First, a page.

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Jan Jelinek/Asuna - Signals Bulletin Music Album Reviews

The German experimental musician teams up with a Japanese organist prone to taping down the keys of his instrument; together, they conjure massive, buzzing slabs of drone.

Among the turn-of-the-century click + cuts crew, Berlin’s Jan Jelinek stood out against his low-key contemporaries. Flickering masterpieces like Loop-finding-jazz-records and Textstar—deeply listenable rather than dial-up noisy—outlasted the subgenre. But in the ensuing decades, Jelinek has gravitated towards more destabilizing terrain: glottal sound art, woozy vibraphone, avant-garde radio plays, and collages incorporating the voice of the future President of the United States.

A live performance by Naoyuki Arashi, the Japanese sound artist and organist also known as Asuna, enticed Jelinek with yet another topsy-turvy sound. Asuna’s method involves methodically taping down keys on his organ, generating dense cluster drones with an economy of movement Jelinek compares to “the calm gestures of an office worker.” Jelinek describes Asuna’s static, barely changing sounds as “a music without breaks.” Signals Bulletin captures their subsequent collaborations over the past three years; it is the densest, most opaque of Jelinek’s recent works.

“Relief,” the 13-minute opener, is at a slight remove from the warm, weird terrariums of sound Jelinek makes with vibraphonist Masayoshi Fujita. It’s dreamy and incremental, its drones built from hums and the slow swell of Asuna’s taped-down keys. But it’s also uneventful and bulky, tethered in one place rather than properly adrift. Its most visceral moment comes as it approaches the 12-minute mark, turning suddenly spare and dark, wherein unmentionable rustles become menacing. The near-growling noises that draw the piece to a close feel frustratingly incomplete.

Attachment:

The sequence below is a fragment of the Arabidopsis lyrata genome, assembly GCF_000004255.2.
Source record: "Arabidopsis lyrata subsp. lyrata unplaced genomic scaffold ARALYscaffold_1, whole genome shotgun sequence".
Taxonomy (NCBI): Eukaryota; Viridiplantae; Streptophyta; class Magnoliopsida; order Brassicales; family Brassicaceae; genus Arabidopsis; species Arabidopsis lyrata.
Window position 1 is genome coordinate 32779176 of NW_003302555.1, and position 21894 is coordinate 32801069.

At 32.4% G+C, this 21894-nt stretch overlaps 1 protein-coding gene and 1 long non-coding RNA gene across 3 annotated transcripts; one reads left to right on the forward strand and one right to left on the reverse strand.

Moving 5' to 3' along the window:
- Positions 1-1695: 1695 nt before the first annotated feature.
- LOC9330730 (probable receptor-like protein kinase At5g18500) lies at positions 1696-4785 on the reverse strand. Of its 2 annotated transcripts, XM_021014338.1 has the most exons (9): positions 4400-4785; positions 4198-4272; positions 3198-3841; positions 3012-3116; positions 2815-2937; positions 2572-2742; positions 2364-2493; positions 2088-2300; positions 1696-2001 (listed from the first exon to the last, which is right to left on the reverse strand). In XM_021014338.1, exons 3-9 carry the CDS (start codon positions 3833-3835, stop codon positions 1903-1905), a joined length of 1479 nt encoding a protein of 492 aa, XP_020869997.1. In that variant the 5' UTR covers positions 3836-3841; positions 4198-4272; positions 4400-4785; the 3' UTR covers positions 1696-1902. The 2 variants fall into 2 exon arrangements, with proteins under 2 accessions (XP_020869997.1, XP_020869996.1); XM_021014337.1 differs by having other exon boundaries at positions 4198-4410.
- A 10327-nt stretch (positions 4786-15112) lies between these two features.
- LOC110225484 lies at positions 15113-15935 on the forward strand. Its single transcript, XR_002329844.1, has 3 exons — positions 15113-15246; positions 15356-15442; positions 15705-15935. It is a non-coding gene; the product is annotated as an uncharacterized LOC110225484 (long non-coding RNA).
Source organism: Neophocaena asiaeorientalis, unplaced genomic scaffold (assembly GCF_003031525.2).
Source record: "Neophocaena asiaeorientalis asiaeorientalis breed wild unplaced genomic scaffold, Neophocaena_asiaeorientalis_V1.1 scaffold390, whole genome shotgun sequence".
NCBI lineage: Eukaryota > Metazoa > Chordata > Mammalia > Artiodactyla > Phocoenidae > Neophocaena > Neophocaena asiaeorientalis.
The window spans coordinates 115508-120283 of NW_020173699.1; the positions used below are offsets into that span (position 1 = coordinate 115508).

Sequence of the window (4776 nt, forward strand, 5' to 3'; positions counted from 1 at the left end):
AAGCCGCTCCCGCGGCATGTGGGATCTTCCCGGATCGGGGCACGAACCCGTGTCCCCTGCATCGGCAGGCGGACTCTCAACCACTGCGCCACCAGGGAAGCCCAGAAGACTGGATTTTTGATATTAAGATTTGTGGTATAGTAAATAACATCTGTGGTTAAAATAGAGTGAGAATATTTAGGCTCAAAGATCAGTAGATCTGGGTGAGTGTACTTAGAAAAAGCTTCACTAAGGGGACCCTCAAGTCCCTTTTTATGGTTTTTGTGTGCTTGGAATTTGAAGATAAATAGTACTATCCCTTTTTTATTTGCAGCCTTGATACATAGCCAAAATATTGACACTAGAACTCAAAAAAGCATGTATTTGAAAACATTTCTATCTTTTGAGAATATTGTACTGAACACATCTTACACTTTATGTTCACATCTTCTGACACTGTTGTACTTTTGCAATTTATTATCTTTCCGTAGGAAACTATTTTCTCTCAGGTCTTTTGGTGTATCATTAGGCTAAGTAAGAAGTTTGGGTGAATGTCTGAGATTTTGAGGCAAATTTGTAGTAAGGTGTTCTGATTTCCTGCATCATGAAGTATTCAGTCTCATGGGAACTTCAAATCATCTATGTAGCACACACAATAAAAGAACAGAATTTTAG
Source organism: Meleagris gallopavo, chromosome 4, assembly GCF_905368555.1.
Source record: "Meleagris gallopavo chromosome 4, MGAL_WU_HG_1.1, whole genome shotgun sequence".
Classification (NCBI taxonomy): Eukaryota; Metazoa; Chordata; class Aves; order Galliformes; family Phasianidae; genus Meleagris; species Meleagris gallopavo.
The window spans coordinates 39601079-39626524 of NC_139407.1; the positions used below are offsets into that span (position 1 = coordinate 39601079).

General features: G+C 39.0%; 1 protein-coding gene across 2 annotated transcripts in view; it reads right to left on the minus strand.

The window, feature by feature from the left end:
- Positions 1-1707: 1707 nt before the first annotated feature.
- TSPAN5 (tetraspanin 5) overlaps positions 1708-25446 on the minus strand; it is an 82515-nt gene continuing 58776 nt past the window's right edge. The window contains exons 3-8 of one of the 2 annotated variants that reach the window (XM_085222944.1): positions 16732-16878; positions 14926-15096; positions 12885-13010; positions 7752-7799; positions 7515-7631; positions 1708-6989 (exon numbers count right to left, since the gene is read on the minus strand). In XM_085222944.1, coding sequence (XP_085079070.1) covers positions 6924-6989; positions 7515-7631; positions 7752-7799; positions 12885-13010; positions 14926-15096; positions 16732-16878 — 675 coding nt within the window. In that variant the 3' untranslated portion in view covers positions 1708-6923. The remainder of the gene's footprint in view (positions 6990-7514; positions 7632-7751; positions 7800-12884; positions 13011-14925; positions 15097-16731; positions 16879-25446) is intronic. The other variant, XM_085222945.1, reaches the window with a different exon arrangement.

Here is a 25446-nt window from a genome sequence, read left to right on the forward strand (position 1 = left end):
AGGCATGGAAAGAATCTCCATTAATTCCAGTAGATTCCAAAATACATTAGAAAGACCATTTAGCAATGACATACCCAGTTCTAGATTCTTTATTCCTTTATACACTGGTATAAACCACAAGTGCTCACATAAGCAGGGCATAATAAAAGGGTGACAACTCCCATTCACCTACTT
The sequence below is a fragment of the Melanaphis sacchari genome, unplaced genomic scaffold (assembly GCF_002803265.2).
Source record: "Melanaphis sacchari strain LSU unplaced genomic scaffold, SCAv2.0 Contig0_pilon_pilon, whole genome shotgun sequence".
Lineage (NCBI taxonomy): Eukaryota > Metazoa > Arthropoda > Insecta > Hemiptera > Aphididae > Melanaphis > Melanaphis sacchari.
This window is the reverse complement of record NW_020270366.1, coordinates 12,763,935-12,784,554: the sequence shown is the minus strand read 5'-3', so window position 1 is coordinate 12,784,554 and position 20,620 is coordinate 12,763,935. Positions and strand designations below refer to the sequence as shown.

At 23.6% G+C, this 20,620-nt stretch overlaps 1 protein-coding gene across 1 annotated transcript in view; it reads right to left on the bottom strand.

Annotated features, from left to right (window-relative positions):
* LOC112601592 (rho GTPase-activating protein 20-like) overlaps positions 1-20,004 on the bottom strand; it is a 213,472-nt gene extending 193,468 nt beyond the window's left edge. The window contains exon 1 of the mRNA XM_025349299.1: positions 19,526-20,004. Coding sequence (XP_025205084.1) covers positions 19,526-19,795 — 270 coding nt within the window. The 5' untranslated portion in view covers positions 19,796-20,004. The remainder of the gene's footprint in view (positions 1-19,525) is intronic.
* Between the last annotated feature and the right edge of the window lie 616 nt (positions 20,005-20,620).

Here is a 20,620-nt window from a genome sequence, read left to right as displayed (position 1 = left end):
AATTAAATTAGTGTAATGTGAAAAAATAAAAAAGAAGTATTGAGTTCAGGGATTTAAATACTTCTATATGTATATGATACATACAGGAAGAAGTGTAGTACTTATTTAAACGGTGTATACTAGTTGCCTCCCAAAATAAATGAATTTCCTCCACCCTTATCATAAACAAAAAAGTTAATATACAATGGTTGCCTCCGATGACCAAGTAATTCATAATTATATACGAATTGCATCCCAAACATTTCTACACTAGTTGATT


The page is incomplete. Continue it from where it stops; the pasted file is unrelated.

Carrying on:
Another epic excursion follows, but this one, the 11-minute “Pulsating Primary Structure,” teems with life, suggesting further possibilities the two might achieve in the future. The piece is built from gentle thrums that incrementally increase in pressure until they are relentless in their throb. The way Jelinek and Asuna stack tiny sounds can be deceptive: Tracking their movements is like studying a colony of ants piling up grains of sand and suddenly realizing that the heap is the size of the Taj Mahal.

In comparison, the four-minute “Fountain” feels like a musique-concrète bagatelle. It’s full of whooshes, bloops, R2-D2 whistles, and rubbed-crystal drones, but nothing really sticks together. The slightly longer “How a Spiral Works” features the same slab-like keyboard drones and some oscillations from Jelinek’s setup; the piece in another exercise in increasing the density of sound and then ever so slowly peeling back the layers. As it diminishes, you might catch Terry Riley-like arpeggios, shuffling footsteps, the clicks of a birthday-party noisemaker, and some whistles from the audience as they all shake out of the mix.

Despite the lengthy opening tracks, closer “Blinking of Countless Lines” weighs heaviest, topping 14 minutes. For the first half of it, the metallic drones the two conjure are the album’s most dizzying, about as serene as an alien abduction. By the midway point, Jelinek’s whirlpool loops and oscillations wash over the piece. Although busier on the surface, his contributions match Asuna’s in that their respective elements barely change across the tracks’ durations. But the music feels smothering rather than immersive; relief comes only when the two open up space within the sound. Signals Bulletin, a music without breaks, could use more breathing room.

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